The two sides of liberated Paris

August 28, 1994|By Michael Kenney | Michael Kenney,Boston Globe

The winter of 1946-47 was a bitter one in Europe. Three years after liberation, Paris was still the "two cities" decried by the influential communist press -- "the Paris of nauseating luxury . . . and the other Paris."

Paris had rapidly regained its prewar status as the capital of culture and style. In February, while "the other Paris" was shivering in its unheated apartments -- coal barges had been icebound on frozen rivers -- Christian Dior introduced his "New Look," fashions extravagant in their use of fabrics.

In March, a photographic session was organized to show off Dior's fashions in settings such as the Eiffel Tower and the Champs-Elysees. And "someone," write Antony Beevor and Artemis Cooper in their light-and-dark, glitter-and-grim account of "Paris After the Liberation," "thought of a street market in Montmartre" as a photography setting.

When the models, "proud and graceful," emerged into the rue Lepic from the neighborhood bar that served as changing room, "the effect was electric." As Mr. Beevor and Mr. Cooper recount the scene, "the street sank into an uneasy silence; and then, with a shriek of outrage, a woman stallholder hurled herself on the nearest model, shouting insults." Other market women joined in, beating the model and trying to tear the clothes off her.

This graphic scene -- there is an arresting Paris Match photograph of it -- provides a necessary corrective for the main thrust of the authors' account: that "almost immediately after the humiliation of the Occupation, and surrounded by the dilapidation and poverty of 1945, Paris rapidly managed to resurrect its sense of cultural superiority."

Setting aside the occasional twinges of two-cities social unease, this is a wondrous account that thoroughly matches the brilliance of its subject. If it is a story that seems familiar, at least in general terms, it is made fresh by the marvelous anecdotes of the great and near-great (the papers of Mr. Cooper's grandfather, British ambassador Duff Cooper, supplying many of them).

Mr. Beevor and Mr. Cooper find the foundations for the city's resurrection in "the superficial glamor of the Occupation." So many of the people who sparked the near-instant revival had remained in Paris during the Occupation -- some, like Raymond Bruckberger and Albert Camus, working in the Resistance, but many more, like Jean Cocteau and Serge Lifar, not. Colette was also there, "supplementing her income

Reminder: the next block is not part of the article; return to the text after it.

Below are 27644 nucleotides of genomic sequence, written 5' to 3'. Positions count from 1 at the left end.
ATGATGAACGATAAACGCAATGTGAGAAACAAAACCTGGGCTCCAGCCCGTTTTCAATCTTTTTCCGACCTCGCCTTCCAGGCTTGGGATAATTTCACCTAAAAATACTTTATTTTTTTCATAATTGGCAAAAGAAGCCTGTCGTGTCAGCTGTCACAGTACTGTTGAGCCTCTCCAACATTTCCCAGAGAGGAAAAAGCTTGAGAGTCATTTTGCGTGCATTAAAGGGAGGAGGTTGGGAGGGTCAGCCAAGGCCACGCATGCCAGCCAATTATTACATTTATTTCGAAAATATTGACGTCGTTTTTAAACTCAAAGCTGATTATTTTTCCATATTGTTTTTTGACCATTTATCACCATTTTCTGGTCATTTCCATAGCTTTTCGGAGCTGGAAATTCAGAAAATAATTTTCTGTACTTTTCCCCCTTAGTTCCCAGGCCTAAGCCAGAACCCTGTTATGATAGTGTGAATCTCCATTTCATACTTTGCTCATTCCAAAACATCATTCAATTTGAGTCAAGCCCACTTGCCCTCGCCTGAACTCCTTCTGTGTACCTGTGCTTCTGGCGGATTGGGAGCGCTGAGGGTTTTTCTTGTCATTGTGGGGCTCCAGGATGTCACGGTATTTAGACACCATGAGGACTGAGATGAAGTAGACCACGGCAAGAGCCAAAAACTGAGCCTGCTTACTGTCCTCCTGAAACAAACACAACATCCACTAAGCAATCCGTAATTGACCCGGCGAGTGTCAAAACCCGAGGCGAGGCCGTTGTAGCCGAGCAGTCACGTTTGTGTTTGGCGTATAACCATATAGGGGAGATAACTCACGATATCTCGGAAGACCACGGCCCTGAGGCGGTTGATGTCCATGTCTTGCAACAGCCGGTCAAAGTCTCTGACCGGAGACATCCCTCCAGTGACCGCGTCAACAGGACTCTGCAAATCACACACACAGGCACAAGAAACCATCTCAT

. . . by writing for a collaborationist newspaper." But, Mr. Beevor and Mr. Cooper note by way of expiation, she was hiding her Jewish husband, Maurice Goudeket, after his escape from a prison camp.

The Luftwaffe had taken over the Rothschild townhouse in the Avenue de Marigny and there were "magnificent receptions" attended by many French film and stage stars. When Baron Elie de Rothschild returned after liberation -- from a Nazi prison camp -- he remarked to the old family butler that the house must have been quiet during the Occupation.

"On the contrary, Monsieur Elie," he replied. "There were receptions every evening."

But, de Rothschild asked, "Who came?"

"The same people, Monsieur Elie. The same as before the war."

Throughout liberated Paris, the magnificent receptions continued with barely a break, courtesy of a black market and the "smart Parisians with places in the country who were able to supplement the tiny meat ration by bringing game back to the city."

But liberated Paris was much more than parties and fashions. "After the Occupation," write Mr. Beevor and Mr. Cooper, "the urge to express ideas was quite overwhelming for a cerebral society." There was "an instant outpouring of prose" from writers who had refused to write for the collaborationist press, and "an astonishing quantity" of new newspapers and literary magazines appeared.

They quote Simone de Beauvoir, who, with Sartre, had remained in Paris during the Occupation: "To be 20 or 25 in September 1944 seemed a great stroke of luck: all roads opened up. Journalists, writers, budding film makers, discussed, planned, made decisions with passion, as if their future depended only on themselves." Of herself she added ruefully, "I was old. I was 36."

Of course, there is the commanding presence of Charles de Gaulle. He is a continuous point of reference throughout the period, from the moment of his "triumph" when he alone stands "majestic, fearless and untouchable" at the high altar of Notre Dame while nearly everyone else attending the Liberation ceremony falls on their faces as troops outside fire at suspected snipers.

The reader must balance admiration, even gratitude, for a city that so swiftly put the war -- and all its insult to the human spirit -- behind it, with dismay at the conspicuous consumption that accompanied the war's aftermath (and perhaps gave it a necessary sparkle). But how else could it be for Paris? As Mr. Beevor and Mr. Cooper put it in one chapter title, "Paris Sera Toujours Paris."

Title:"Paris After the Liberation: 1944-1949"

Author: Antony Beevor and Artemis Cooper

Publisher: Doubleday

Length, price: 479 pages, $27.50

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